1 Come, Thou almighty King,
Help us Thy name to sing, help us to praise!
Father all glorious, o’er all victorious,
Come and reign over us, Ancient of Days!
2 Jesus, our Lord, arise,
Scatter our enemies, and make them fall;
Let Thine almighty aid our sure defense be made,
Our souls on Thee be stayed; Lord, hear our call.
3 Come, Thou incarnate Word,
Gird on Thy mighty sword, our prayer attend!
Come, and Thy people bless, and give Thy Word success,
Spirit of holiness, on us descend!
4 Come, holy Comforter,
Thy sacred witness bear in this glad hour.
Thou who almighty art, now rule in every heart,
And ne’er from us depart, Spirit of power!
5 To Thee, great One in Three,
Eternal praises be, hence, evermore.
Thy sovereign majesty may we in glory see,
And to eternity love and adore!
|First Line:||Come, Thou almighty King|
|Title:||Come, Thou Almighty King|
|Author (attributed to):||Charles Wesley|
|Notes:||Alternate tune: AMERICA, "Thesaurus Musicus;" This hymn is credited to Charles Wesley on very slight evidence that he is the author. While it has long been one of the most popular and widely used hymns among American Methodists, English Methodists, strangely enough, have never given it a place in any of their official hymnals…It was written…to be sung to the familiar tune to which God save the King and My country, ’tis of thee are sung. A brief history of the circumstances under which this national hymn originated will explain why in all probability the author of this noble Christian lyric…chose to remain unknown. The first two stanzas of this national anthem of England appeared as a song For Two Voices in a publication titled Harmonia Anglicana, which, though not dated, is supposed to have been published in 1743 or 1744. These stanzas are also known to have been existence in Latin at that time and to have been used as a Latin Chorus in a concert given by the organist of the Chapel Royal in 1743 or 1744. On September 28, 1745, this now famous English song is known to have been sung in Drury Lane Theater, London, in honor of King George, and a few days later at Covent Garden. At both places it awakened tumultuous applause. The following month (October, 1745), the music and words, as sung in both playhouses, were published in the Gentleman’s Magazine, with the third stanza…added. It was thus caught up and sung by everybody, and in due course of time, by virtue of its widespread popularity rather than by any official action, it came to be recognized as the national hymn of England. "The Hymns and Hymn Writers of the Church," New York: The Methodist Book Concern, 1911|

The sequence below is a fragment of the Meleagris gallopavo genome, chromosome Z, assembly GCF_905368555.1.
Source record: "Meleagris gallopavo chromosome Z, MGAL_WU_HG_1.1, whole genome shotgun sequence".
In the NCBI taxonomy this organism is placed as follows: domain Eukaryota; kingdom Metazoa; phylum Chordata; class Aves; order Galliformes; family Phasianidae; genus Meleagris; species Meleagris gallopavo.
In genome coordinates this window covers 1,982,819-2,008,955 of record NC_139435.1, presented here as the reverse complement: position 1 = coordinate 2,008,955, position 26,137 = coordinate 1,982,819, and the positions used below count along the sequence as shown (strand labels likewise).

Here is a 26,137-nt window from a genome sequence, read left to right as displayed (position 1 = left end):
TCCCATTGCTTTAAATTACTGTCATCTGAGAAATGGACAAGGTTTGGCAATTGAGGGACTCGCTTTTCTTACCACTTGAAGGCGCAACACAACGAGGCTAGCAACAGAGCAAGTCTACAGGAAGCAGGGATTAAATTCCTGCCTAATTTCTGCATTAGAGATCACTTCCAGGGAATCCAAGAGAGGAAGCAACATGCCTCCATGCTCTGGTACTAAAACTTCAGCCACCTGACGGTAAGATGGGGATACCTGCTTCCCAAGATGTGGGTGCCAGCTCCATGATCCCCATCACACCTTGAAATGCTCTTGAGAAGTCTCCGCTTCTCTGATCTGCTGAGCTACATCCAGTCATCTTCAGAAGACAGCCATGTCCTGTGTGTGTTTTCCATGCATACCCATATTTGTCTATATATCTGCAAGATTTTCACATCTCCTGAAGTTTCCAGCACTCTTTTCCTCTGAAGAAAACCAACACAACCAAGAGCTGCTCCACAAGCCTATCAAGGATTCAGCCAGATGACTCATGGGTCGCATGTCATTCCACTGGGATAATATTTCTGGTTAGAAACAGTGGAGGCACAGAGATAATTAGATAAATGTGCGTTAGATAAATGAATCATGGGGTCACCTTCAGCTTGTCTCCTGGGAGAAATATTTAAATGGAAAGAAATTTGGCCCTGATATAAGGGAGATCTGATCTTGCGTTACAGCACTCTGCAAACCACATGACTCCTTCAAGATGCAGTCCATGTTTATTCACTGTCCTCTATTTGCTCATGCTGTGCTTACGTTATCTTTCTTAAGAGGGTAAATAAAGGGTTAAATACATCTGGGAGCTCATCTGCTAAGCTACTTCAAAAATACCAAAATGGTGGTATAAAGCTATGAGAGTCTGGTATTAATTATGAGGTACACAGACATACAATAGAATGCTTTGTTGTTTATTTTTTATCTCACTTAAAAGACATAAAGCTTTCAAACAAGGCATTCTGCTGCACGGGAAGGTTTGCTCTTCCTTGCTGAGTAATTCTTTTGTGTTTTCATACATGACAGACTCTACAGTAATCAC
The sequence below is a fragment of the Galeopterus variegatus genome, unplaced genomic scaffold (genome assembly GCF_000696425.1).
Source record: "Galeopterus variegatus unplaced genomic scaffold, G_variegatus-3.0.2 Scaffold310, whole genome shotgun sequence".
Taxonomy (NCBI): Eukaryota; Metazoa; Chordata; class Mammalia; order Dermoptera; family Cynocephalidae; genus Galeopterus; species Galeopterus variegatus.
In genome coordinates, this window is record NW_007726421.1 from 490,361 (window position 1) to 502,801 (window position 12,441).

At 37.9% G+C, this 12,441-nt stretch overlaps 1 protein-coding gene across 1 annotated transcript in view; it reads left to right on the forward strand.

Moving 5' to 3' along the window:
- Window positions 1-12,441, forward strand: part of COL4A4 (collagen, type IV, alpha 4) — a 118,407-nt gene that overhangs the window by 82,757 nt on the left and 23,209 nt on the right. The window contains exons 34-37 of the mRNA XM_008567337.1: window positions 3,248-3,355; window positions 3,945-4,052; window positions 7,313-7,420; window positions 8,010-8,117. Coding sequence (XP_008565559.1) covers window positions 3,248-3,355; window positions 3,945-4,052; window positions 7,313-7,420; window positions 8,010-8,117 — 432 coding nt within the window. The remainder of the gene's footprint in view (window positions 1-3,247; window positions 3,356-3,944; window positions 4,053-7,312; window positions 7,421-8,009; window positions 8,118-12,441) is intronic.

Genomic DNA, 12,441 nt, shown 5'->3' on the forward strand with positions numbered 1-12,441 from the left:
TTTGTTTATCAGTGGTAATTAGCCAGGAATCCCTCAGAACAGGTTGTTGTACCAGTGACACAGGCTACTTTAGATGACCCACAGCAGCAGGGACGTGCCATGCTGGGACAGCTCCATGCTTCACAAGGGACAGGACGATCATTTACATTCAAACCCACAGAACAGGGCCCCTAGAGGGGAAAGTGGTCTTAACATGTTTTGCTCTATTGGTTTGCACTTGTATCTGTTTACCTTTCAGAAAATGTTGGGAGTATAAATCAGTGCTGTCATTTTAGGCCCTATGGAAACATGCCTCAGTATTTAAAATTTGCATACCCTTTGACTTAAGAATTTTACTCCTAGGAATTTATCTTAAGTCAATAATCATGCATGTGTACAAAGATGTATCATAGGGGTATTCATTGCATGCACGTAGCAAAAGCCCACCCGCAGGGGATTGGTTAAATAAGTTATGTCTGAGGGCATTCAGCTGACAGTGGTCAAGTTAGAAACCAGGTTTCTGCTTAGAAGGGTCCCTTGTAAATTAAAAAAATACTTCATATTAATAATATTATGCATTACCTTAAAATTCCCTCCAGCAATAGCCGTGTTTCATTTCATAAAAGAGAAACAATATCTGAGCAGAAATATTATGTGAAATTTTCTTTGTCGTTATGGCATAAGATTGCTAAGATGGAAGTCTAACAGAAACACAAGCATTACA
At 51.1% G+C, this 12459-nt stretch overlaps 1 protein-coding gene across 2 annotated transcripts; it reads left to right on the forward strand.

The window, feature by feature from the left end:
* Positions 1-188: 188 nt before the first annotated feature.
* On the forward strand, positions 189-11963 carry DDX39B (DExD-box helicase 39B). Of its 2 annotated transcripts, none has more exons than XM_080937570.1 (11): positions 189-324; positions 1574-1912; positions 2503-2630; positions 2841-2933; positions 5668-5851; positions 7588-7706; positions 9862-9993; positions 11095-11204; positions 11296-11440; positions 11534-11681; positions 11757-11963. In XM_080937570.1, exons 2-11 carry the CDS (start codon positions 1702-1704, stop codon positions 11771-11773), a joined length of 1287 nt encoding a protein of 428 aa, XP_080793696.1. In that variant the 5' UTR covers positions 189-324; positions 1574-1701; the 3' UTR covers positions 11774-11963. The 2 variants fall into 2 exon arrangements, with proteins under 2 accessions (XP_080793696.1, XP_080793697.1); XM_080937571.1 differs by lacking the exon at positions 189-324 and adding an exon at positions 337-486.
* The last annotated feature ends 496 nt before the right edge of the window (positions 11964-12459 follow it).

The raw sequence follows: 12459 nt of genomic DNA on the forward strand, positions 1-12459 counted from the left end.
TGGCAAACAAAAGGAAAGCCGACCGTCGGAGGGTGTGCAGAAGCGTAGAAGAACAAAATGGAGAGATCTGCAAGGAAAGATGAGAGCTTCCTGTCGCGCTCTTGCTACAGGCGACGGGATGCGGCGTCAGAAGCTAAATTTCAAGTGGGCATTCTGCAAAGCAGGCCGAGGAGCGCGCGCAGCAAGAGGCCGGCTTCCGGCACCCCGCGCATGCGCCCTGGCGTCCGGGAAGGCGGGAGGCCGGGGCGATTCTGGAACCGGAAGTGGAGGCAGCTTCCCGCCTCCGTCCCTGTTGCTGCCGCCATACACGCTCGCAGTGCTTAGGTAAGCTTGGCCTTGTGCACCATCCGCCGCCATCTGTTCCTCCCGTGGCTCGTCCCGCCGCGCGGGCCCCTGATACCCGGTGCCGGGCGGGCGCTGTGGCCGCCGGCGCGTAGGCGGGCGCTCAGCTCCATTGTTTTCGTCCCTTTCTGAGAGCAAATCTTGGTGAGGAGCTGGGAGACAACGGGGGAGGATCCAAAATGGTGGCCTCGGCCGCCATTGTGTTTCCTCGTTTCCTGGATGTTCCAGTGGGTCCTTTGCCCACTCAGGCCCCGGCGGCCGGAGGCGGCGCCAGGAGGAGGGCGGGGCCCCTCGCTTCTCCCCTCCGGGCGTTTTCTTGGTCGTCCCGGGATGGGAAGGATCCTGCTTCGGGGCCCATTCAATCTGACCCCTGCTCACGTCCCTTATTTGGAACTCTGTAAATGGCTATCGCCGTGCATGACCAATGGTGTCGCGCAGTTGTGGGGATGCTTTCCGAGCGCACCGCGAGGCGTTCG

|Name:||[Come, Thou almighty King]|
|Composer:||Felice de Giardini (1769)|
|Source:||The Collection of Psalm and Hymn Tunes Sung at the Chapel of the Lock Hospital, 1769|
|Notes:||De Giardini wrote the music specifically for this hymn|
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|Noteworthy Composer score:||Noteworthy Composer Score|